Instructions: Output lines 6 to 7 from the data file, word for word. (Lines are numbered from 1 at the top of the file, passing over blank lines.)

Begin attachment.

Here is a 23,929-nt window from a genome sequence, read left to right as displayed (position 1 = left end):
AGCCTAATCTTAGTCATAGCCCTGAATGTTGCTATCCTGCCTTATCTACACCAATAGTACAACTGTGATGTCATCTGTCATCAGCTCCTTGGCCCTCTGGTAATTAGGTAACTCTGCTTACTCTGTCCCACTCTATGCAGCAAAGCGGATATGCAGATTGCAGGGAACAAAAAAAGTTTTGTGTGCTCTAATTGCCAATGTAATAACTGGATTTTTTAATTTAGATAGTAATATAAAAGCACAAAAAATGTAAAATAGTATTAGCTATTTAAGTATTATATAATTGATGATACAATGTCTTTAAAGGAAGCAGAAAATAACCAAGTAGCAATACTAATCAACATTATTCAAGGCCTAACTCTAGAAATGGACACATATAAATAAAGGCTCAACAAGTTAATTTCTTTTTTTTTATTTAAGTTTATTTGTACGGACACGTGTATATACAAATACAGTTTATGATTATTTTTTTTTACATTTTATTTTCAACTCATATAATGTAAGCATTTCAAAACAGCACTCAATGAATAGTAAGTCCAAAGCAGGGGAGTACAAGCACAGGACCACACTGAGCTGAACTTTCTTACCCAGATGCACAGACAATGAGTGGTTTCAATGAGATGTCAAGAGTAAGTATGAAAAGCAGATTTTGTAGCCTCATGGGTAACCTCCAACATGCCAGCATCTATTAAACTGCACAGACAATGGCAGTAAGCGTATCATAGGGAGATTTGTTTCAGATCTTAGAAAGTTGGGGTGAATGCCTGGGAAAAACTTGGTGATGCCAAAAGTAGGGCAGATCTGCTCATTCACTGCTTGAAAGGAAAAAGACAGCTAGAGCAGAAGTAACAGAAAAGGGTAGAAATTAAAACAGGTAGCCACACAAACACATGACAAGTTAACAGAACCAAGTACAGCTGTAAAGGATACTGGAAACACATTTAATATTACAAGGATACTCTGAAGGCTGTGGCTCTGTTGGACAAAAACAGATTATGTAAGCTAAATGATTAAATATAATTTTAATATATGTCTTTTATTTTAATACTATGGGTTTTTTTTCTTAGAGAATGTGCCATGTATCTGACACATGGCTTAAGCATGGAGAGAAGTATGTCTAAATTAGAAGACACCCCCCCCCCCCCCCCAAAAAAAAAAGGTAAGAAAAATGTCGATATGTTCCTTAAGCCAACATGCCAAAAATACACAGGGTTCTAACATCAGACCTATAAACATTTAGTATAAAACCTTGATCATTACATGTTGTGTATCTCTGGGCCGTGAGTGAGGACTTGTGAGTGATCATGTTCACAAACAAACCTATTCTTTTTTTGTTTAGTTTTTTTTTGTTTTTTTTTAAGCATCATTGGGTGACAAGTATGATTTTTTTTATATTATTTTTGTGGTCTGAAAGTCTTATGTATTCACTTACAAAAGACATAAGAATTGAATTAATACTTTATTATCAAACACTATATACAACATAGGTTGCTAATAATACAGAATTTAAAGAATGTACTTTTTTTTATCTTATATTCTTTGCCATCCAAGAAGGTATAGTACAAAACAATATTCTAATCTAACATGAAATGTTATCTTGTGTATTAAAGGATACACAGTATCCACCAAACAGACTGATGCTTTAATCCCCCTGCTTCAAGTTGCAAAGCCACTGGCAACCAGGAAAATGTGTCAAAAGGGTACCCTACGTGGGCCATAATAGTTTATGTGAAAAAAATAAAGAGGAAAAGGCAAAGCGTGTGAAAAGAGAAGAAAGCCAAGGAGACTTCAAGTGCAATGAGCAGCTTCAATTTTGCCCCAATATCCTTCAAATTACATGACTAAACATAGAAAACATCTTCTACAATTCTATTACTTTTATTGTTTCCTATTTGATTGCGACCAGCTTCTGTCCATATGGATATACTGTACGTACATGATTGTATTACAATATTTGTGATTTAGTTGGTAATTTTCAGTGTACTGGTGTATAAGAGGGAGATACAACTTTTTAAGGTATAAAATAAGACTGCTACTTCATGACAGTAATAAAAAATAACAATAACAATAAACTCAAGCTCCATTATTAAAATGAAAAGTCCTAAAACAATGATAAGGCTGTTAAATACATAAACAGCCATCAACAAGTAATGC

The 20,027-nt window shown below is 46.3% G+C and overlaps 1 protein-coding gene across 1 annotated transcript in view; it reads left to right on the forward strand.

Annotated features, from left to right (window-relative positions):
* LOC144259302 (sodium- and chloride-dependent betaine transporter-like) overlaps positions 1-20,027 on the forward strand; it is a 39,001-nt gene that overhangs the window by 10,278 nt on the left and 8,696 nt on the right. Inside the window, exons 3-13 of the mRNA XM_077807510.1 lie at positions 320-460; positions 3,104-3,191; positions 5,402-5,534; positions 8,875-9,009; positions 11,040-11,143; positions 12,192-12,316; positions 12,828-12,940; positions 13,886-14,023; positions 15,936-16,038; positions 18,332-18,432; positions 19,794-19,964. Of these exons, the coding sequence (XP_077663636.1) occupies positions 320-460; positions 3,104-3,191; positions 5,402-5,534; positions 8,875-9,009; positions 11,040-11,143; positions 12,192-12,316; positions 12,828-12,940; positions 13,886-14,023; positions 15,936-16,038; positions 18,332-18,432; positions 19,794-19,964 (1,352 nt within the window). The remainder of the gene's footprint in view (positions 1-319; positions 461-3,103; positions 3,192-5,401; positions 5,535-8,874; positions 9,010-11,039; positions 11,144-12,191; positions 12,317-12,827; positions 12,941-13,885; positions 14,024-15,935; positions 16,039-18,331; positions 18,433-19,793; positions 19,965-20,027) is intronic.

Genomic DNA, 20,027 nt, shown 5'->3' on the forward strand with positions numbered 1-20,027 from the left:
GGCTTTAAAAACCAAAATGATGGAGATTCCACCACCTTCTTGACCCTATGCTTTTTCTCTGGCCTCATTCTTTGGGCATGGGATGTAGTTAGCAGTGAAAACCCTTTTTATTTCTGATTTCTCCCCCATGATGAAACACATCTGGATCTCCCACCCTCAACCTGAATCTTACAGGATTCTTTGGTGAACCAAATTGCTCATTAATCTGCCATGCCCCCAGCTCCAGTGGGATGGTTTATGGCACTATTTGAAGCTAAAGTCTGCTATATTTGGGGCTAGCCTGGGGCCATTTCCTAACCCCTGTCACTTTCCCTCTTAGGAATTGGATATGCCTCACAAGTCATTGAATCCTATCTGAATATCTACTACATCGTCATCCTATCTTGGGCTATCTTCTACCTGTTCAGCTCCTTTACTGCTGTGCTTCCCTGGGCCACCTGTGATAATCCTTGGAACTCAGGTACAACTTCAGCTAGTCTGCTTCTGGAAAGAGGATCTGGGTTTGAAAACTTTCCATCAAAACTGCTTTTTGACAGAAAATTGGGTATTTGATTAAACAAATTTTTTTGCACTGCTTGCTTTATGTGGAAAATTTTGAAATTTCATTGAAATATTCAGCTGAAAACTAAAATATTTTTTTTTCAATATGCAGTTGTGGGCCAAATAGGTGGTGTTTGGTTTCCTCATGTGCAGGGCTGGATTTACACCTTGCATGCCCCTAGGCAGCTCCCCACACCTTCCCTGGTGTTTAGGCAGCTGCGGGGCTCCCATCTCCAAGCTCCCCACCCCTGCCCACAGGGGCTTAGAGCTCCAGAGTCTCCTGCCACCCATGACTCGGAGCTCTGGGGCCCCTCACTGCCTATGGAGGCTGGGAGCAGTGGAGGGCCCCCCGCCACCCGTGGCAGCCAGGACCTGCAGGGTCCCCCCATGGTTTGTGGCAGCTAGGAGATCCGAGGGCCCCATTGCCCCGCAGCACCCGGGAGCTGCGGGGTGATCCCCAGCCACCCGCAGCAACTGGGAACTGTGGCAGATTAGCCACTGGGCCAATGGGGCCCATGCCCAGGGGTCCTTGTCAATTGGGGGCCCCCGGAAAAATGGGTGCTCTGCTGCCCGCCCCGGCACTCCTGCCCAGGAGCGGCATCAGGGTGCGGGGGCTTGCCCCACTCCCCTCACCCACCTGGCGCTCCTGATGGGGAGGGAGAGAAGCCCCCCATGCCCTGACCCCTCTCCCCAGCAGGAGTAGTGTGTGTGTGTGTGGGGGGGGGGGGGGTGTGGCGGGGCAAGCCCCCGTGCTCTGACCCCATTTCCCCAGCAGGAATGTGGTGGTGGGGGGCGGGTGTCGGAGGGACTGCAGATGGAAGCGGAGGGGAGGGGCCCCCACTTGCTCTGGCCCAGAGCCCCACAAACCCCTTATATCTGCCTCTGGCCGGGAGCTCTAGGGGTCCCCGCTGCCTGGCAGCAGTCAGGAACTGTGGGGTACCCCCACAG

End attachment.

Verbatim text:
Genomic DNA, 20,027 nt, shown 5'->3' on the forward strand with positions numbered 1-20,027 from the left:
GGCTTTAAAAACCAAAATGATGGAGATTCCACCACCTTCTTGACCCTATGCTTTTTCTCTGGCCTCATTCTTTGGGCATGGGATGTAGTTAGCAGTGAAAACCCTTTTTATTTCTGATTTCTCCCCCATGATGAAACACATCTGGATCTCCCACCCTCAACCTGAATCTTACAGGATTCTTTGGTGAACCAAATTGCTCATTAATCTGCCATGCCCCCAGCTCCAGTGGGATGGTTTATGGCACTATTTGAAGCTAAAGTCTGCTATATTTGGGGCTAGCCTGGGGCCATTTCCTAACCCCTGTCACTTTCCCTCTTAGGAATTGGATATGCCTCACAAGTCATTGAATCCTATCTGAATATCTACTACATCGTCATCCTATCTTGGGCTATCTTCTACCTGTTCAGCTCCTTTACTGCTGTGCTTCCCTGGGCCACCTGTGATAATCCTTGGAACTCAGGTACAACTTCAGCTAGTCTGCTTCTGGAAAGAGGATCTGGGTTTGAAAACTTTCCATCAAAACTGCTTTTTGACAGAAAATTGGGTATTTGATTAAACAAATTTTTTTGCACTGCTTGCTTTATGTGGAAAATTTTGAAATTTCATTGAAATATTCAGCTGAAAACTAAAATATTTTTTTTTCAATATGCAGTTGTGGGCCAAATAGGTGGTGTTTGGTTTCCTCATGTGCAGGGCTGGATTTACACCTTGCATGCCCCTAGGCAGCTCCCCACACCTTCCCTGGTGTTTAGGCAGCTGCGGGGCTCCCATCTCCAAGCTCCCCACCCCTGCCCACAGGGGCTTAGAGCTCCAGAGTCTCCTGCCACCCATGACTCGGAGCTCTGGGGCCCCTCACTGCCTATGGAGGCTGGGAGCAGTGGAGGGCCCCCCGCCACCCGTGGCAGCCAGGACCTGCAGGGTCCCCCCATGGTTTGTGGCAGCTAGGAGATCCGAGGGCCCCATTGCCCCGCAGCACCCGGGAGCTGCGGGGTGATCCCCAGCCACCCGCAGCAACTGGGAACTGTGGCAGATTAGCCACTGGGCCAATGGGGCCCATGCCCAGGGGTCCTTGTCAATTGGGGGCCCCCGGAAAAATGGGTGCTCTGCTGCCCGCCCCGGCACTCCTGCCCAGGAGCGGCATCAGGGTGCGGGGGCTTGCCCCACTCCCCTCACCCACCTGGCGCTCCTGATGGGGAGGGAGAGAAGCCCCCCATGCCCTGACCCCTCTCCCCAGCAGGAGTAGTGTGTGTGTGTGTGGGGGGGGGGGGGGTGTGGCGGGGCAAGCCCCCGTGCTCTGACCCCATTTCCCCAGCAGGAATGTGGTGGTGGGGGGCGGGTGTCGGAGGGACTGCAGATGGAAGCGGAGGGGAGGGGCCCCCACTTGCTCTGGCCCAGAGCCCCACAAACCCCTTATATCTGCCTCTGGCCGGGAGCTCTAGGGGTCCCCGCTGCCTGGCAGCAGTCAGGAACTGTGGGGTACCCCCACAG